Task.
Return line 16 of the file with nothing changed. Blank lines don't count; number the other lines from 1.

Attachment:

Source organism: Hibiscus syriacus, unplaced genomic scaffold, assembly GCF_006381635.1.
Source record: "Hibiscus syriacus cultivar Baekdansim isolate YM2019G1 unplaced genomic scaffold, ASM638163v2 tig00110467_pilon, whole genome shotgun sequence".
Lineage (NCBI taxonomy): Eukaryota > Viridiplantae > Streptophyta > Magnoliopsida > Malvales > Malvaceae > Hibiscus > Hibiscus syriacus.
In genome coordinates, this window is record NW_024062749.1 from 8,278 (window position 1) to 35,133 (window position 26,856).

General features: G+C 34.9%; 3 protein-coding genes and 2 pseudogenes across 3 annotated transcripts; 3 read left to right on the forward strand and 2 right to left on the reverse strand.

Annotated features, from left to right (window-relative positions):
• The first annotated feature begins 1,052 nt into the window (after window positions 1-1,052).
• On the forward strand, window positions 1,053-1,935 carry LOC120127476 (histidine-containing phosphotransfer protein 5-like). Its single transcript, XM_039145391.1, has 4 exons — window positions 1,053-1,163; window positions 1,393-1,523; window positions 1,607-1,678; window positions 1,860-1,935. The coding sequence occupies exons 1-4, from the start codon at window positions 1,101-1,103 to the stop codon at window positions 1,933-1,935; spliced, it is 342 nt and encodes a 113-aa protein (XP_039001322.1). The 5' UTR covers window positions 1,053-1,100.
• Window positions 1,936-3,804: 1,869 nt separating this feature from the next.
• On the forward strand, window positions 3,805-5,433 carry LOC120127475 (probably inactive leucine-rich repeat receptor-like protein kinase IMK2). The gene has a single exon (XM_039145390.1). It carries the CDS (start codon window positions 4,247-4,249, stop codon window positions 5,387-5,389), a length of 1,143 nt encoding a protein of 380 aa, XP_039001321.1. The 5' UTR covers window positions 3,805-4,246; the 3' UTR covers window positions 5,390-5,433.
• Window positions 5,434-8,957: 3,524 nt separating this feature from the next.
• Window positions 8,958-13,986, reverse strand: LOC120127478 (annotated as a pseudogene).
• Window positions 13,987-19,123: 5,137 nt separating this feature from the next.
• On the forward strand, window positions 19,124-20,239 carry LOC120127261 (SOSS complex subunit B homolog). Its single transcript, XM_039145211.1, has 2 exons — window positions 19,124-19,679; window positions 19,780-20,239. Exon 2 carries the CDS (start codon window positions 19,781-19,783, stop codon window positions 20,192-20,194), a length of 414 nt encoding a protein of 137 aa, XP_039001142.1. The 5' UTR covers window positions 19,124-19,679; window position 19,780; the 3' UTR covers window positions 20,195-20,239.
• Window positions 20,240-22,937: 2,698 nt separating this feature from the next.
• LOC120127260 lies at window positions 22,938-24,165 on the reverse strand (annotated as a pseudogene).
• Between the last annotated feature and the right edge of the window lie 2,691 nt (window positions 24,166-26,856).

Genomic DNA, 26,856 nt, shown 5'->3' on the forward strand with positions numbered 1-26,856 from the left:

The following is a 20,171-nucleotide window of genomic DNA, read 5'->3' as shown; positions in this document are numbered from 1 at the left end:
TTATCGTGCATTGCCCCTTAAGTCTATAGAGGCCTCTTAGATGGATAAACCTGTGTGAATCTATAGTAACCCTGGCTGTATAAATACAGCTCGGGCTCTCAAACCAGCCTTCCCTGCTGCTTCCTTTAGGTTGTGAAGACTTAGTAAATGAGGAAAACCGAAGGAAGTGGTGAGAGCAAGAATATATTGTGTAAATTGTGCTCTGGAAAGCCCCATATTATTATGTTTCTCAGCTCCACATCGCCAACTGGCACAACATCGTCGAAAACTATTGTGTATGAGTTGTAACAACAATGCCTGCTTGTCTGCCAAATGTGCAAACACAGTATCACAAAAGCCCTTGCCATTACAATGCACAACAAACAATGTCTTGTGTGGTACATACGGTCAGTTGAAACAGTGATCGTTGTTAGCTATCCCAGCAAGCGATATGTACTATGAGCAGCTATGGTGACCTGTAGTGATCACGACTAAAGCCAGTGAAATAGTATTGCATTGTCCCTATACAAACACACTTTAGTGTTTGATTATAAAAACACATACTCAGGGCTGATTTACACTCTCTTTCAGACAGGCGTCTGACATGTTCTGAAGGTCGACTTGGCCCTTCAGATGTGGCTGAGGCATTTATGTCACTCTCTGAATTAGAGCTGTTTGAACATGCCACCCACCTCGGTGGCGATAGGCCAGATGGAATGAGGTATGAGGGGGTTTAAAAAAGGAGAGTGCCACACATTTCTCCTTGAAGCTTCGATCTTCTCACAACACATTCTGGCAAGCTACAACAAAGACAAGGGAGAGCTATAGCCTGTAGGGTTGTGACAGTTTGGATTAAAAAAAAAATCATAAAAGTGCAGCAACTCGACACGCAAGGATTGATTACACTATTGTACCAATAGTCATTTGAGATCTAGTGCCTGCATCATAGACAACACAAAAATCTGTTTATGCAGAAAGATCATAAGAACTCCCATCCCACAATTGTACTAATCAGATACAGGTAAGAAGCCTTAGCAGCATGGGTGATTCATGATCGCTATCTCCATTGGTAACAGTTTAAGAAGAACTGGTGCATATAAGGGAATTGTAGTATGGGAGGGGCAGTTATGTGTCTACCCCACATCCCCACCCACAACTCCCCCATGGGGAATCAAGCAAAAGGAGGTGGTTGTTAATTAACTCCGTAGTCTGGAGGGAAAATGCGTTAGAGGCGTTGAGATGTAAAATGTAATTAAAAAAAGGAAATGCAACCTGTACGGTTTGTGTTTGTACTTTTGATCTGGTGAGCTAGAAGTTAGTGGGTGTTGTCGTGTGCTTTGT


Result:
• LOC120127260 lies at window positions 22,938-24,165 on the reverse strand (annotated as a pseudogene).